he led to glory for 11 years. "I caught only one touchdown pass
that time," he said, "but it gave us a 7-0 victory over the Chicago
Bears and started me off on the right track in pro ball." That
track led to many record performances, many of which will
probably stand for years to come: Most passes caught, 489 in
118 games (NFL record); yards gained, 8,010 (league record);
touchdowns, 105 (league record); most passes caught in game,
14; most passes caught in a season, 74; most touchdown
passes caught in one season, 17 (league record); most yards gained on passes in one game, 237; total punts, 825 (league record); most consecutive games scoring, 41 (league record). And all the while, Hutson was doing what he strongly encourages all professional athletes to do - save some money. Huston's three million dollar a year business keeps him busy but he still manages to see a couple of college and professional games each season. He also likes hunting and golfing. Would he like to be back in the game, possibly as a coach? "Definitely not," Hutson said. "That's the dirtiest job in the world. I see where they fired my old Alabama end coach, Red Drew. That's what I mean. You do a good job year after year. Then a boy makes a mistake here and there, you have a bad season and you're fired. No, sir, I'll stay right where I am."
DECEMBER 9 (Los Angeles) - Three assistant coaches of the Los Angeles Rams indicated Thursday they
(SAN FRANCISCO) - Storm warnings were posted
here Sunday. The rain held off, however, but not a
49er hurricane that humiliated the Green Bay Packers,
35-0, before 33,175 at Kezar Stadium. Coach Liz
Blackbourn's gang was warned about this one. Things
were not going too smoothly in the 49er camp after
being dumped out of the NFL race several Sundays
ago. Coach Buck Shaw was on the hot seat. He was
warned to come up with convincing wins soon or he
wouldn't be around to try again. Well, his 49ers played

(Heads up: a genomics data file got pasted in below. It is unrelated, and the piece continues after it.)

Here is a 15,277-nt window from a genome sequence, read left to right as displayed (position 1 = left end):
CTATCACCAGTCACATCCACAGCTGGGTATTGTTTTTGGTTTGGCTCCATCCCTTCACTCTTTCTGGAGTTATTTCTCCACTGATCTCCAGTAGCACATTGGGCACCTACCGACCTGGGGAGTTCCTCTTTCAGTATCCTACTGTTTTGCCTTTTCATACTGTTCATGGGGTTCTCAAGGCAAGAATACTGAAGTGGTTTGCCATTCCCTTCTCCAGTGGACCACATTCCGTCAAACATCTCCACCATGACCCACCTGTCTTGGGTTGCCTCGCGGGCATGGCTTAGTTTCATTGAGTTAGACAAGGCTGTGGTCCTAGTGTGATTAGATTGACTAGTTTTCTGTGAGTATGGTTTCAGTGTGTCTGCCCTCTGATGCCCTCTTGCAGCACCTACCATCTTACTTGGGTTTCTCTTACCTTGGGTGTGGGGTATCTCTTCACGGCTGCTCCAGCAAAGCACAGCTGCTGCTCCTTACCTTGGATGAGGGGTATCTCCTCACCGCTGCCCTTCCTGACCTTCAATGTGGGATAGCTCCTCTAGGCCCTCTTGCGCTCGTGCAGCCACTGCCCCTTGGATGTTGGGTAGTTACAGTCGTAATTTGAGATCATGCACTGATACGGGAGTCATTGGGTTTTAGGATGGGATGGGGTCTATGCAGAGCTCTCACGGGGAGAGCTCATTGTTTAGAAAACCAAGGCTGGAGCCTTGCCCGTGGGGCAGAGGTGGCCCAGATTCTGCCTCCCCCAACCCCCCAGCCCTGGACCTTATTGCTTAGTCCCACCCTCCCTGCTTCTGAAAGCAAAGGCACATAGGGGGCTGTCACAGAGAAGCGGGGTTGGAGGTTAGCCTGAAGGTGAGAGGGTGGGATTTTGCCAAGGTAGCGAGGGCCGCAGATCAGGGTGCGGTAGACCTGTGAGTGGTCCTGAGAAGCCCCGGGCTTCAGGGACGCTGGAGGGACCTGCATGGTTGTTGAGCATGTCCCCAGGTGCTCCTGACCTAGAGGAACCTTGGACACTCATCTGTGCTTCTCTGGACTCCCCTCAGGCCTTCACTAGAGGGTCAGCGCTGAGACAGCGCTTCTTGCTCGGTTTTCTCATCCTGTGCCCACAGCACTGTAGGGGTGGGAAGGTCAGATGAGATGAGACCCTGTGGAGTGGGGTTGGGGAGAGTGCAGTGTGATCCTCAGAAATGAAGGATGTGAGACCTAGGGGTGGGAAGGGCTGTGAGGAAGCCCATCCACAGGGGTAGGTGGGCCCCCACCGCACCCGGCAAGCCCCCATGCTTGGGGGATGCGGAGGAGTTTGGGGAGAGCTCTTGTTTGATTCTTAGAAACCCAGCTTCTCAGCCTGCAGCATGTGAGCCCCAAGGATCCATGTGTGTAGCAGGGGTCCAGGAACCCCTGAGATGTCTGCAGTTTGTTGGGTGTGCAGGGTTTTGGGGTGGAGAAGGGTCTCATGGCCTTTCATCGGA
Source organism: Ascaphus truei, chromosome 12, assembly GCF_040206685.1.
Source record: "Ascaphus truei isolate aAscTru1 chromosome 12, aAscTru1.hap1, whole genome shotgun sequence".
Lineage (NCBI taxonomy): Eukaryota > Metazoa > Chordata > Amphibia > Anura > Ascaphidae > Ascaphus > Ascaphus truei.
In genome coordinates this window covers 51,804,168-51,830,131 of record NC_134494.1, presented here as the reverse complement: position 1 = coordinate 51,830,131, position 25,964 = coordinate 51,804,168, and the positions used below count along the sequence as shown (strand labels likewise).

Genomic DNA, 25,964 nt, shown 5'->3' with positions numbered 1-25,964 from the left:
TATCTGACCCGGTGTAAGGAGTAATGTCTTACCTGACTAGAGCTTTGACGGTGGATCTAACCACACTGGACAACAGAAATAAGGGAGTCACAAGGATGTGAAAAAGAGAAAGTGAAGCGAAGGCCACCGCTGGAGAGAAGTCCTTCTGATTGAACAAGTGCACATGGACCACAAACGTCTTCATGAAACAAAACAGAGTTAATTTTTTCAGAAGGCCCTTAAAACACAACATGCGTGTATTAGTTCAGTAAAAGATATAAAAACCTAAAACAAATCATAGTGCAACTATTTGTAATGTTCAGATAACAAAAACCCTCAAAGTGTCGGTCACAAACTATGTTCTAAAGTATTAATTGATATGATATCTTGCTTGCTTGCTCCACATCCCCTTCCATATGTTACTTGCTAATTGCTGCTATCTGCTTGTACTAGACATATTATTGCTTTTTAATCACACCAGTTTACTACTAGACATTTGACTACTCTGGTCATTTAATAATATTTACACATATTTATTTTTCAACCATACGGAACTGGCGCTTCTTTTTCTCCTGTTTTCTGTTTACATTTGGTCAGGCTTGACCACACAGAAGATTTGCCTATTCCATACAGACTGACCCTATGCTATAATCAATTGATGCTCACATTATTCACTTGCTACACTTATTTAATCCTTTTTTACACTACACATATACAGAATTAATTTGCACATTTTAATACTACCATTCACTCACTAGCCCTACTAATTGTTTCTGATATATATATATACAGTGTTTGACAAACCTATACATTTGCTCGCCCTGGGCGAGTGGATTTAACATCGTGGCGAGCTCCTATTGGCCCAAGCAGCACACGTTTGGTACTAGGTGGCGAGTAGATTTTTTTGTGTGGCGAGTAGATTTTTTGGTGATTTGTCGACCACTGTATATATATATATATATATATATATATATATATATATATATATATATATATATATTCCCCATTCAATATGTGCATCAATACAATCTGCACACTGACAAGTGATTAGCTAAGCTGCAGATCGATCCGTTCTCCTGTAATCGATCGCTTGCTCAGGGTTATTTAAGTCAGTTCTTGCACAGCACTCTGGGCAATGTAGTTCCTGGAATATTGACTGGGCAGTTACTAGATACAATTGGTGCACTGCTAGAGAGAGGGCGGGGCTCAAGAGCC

for him like they have never played before. So
convincingly did they outplay the Packers that the
resemblance between the two Western Division clubs'
play was shattering.
"This one's for Shaw," was the 49er chant as they
rolled to five touchdowns over a club which was
figured to have one of the better defenses in the
league. San Francisco rolled up 459 yards against that
supposedly solid Packer defense, 330 in the first half
when they romped to an unbelievable 28-0 lead. The
superiority of the 49ers also can be measured in first
downs. San Francisco piled up 25. Green Bay ended
up with 19, but four of those were built up at the very
end when Bobby Garrett engineered a desperation
drive to avert a shutout.
Joe (The Jet) Perry, an old Packer nemesis, was like
a tiger as he broke the 1,000 yard barrier for the
second straight year, romping for 137 yards. The
49ers' sensational halfback needs only 39 yards next
Saturday against Baltimore to break Steve Van
Buren's 1,146 yard total for one season. But it wasn't
only Perry. It was a combination of Y.A. Tittle's
passing, ground work by John Henry Johnson and
Pete Schabarum and a defense which completely
humiliated the Packers. San Francisco struck like
lightning, scoring on the second play of the game
when Bill Jessup snared Tittle's pass on the Packer
25, eluded Clarence Self and ran over unmolested for